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The Railway - Keeping Britain on Track - Tuesdays BBC2 - 9pm


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Old 14-02-2013, 01:24
lundavra
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And there is one of the big problems with rail travel in this country.
The railway makes a nice sum by charging him for the ticket on the day (or one of their excessive penalties) and lose a potential customer because next time he will take his car.
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Old 14-02-2013, 01:29
lundavra
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Right then, I can tell you categorically that the "experienced worker" at the time the programme was filmed, had well less than a year's railway experience ,and that the "trainer" had over 26 years on the railway, working her way up from yts trainee. Just shows how gullible the viewing public are when faced with a cleverly edited "documentary"!
But many go 'corporate' as they work their way up the system and start talking the same garbage as other managers because they know that is the way they will continue to progress.
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Old 14-02-2013, 10:49
dsimiller
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Well said,im not a driver on the railways but they earn every bit of their salary as far as im concerned,they take hundreds of people at speed across our nation as safely as they can,and have to cope with suicides on the line,cars jumping level crossing barriers,youngsters throwing bricks from bridges which when smash through a drivers windscreen causes terrible injuries and put the lifes of passengers at risk!!!! I travel by train quite a lot and thank goodness we have highly paid skilled men and women up at the sharp end!!!!
Agree entirely.IMO those guys and gals earn every penny of their wages.Shame about the Management though.What a load of pillocks.
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Old 14-02-2013, 12:03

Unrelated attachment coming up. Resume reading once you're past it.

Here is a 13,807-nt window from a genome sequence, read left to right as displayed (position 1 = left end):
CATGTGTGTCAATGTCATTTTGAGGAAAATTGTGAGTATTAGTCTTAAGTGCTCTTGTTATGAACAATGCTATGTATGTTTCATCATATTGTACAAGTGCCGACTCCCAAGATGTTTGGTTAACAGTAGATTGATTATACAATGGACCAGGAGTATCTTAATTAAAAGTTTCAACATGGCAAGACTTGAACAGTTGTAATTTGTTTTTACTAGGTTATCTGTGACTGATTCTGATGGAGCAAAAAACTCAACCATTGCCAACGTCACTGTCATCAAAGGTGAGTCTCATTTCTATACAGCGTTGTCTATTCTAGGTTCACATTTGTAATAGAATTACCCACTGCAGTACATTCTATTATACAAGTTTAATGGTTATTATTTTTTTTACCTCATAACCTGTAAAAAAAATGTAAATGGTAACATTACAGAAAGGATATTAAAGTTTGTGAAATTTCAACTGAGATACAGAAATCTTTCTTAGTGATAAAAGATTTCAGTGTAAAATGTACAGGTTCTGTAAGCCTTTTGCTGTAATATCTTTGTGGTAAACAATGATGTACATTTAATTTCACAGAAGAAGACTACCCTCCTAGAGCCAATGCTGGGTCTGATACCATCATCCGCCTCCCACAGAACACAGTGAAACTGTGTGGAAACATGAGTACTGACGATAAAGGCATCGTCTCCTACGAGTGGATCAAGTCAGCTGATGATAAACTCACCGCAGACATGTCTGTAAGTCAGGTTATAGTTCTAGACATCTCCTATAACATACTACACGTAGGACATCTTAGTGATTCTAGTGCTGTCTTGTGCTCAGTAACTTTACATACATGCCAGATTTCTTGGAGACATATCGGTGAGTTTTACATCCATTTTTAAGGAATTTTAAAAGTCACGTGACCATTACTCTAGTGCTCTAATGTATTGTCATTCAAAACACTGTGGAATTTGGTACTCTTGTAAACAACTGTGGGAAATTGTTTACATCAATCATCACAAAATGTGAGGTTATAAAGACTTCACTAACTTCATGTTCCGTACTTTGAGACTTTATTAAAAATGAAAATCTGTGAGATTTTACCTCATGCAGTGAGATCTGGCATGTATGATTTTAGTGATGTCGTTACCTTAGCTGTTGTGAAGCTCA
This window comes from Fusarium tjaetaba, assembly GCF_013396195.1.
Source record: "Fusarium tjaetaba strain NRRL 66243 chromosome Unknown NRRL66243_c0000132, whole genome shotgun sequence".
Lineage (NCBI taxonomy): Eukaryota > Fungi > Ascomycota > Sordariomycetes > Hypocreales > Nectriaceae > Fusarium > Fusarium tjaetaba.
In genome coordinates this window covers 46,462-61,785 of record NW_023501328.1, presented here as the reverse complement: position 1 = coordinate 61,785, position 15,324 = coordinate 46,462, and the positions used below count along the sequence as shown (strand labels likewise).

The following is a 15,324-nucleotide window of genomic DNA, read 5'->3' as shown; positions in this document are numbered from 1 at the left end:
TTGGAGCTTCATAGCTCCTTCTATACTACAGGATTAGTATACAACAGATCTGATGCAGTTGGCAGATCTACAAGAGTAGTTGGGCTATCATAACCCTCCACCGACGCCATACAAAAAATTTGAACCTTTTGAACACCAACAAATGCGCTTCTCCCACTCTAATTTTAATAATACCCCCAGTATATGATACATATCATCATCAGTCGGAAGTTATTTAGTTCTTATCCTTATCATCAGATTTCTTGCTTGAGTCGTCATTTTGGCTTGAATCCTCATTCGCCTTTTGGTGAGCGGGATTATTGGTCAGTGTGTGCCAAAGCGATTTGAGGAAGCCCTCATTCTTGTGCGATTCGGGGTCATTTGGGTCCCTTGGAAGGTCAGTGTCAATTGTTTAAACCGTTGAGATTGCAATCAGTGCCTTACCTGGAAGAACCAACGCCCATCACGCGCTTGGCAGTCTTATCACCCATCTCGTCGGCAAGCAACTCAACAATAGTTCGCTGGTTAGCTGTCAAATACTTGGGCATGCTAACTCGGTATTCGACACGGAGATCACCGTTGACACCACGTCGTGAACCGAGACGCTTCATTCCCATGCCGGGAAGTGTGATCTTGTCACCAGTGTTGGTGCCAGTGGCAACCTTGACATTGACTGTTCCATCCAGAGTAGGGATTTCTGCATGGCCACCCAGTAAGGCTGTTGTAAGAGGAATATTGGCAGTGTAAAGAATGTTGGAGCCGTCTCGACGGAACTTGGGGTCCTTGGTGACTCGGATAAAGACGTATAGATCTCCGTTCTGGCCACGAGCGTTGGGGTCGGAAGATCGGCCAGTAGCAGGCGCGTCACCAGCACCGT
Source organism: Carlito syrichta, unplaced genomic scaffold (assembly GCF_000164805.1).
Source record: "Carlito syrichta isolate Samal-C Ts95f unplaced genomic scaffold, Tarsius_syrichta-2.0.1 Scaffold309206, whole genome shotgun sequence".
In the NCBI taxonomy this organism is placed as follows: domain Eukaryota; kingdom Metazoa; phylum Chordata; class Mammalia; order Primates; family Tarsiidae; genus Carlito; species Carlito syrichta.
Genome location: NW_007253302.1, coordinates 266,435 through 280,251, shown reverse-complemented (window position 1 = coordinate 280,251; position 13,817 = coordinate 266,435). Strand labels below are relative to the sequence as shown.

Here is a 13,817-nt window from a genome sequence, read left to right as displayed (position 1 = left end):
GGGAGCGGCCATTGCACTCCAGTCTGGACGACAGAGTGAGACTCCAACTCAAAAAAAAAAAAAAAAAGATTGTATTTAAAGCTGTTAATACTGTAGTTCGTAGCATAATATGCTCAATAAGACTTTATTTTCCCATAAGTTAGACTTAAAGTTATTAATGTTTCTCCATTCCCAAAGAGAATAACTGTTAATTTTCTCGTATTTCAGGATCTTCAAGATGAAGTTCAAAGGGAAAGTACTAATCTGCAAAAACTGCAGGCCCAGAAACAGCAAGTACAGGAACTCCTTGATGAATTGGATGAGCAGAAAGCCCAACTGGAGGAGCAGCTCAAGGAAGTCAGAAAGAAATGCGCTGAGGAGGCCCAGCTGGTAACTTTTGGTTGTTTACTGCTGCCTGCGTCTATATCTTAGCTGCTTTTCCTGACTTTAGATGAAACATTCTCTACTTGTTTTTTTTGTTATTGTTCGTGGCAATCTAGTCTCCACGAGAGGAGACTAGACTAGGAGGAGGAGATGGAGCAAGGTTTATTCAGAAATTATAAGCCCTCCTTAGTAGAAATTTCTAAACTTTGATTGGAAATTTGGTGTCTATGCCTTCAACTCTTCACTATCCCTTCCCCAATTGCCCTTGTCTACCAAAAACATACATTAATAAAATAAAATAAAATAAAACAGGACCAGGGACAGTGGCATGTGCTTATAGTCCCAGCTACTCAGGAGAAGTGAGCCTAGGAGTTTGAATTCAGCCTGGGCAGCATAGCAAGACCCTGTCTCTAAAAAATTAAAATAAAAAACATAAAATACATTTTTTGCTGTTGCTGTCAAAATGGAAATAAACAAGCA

jackthom
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The railway makes a nice sum by charging him for the ticket on the day (or one of their excessive penalties) and lose a potential customer because next time he will take his car.
Yes I wonder how many other people have been stung in this way and simply learned that the best way of avoiding such stress and heartache in future is to make plans that don't involve train travel.

If ever there was something guaranteed to upset and repel their customers it would be charging them again for their ticket (at a much higher price) simply because they missed their train.
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Old 14-02-2013, 12:21
Train driver
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Yes I wonder how many other people have been stung in this way and simply learned that the best way of avoiding such stress and heartache in future is to make plans that don't involve train travel.

If ever there was something guaranteed to upset and repel their customers it would be charging them again for their ticket (at a much higher price) simply because they missed their train.
To be fair that only applies to the heavily discounted advanced fares. If you buy an advance ticket (those are the ones that can be stupidly low such as 20 first class from london - edinburgh etc) you agree to the terms and conditions of that ticket which include a clause that they are only valid on the specific train booked. That is why it is so cheap - it is to fill seats on that specific train. If you miss that train for any reason outside the railways control then it is no longer valid otherwise it removes the point of that discounted ticket.

Airlines are exactly the same, if you turn up at the airport late and miss your flight then there is a good chance you will need to buy a new ticket.
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Old 14-02-2013, 14:02
zandar
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So, suppose you are landing at Heathrow after a long haul flight. In order to get a 'cheap' ticket, you have booked your onward rail ticket 11 weeks in advance for a train departing Reading at 10am on a Tuesday = a relatively quiet time. The plane is late and you miss the 10am but catch the 10.30am instead. This train is even more off peak than the 10am but the rail company can come along and say your ticket is not valid and then request the full walk on fare or make a penalty charge. This is what makes the railways non user friendly.

Same thing applies to leisure travel. To get a 'cheap' fare, you have to book weeks in advance. Come the day of travel and the weather is terrible. Now, what do you do? Go on the trip to use the ticket or don't go and take a loss? My guess is that many leisure travellers will simply not use the trains in the first place but simply cut out all this book weeks in advance nonsense and use the car as and when they like.

Now, I can understand why the railways have to have graded fares. You clearly don't want granny making a one way long distance journey during peak commuting time. In order to make the system more user friendly yet still have a deterrent to non essential travel during commuting peaks, they could surely have 3 price bands according to projected demand? A peak price, off peak & shoulder - which could be used where a long distance train crosses demand boundaries in the course of its journey. Exceptions could be made for special event days. Hence, with trains graded in this way, we could have a turn up and go service with fares charged accordingly. (The timetables could be printed with background colours denoting the grade of fare chargeable during the course of journeys).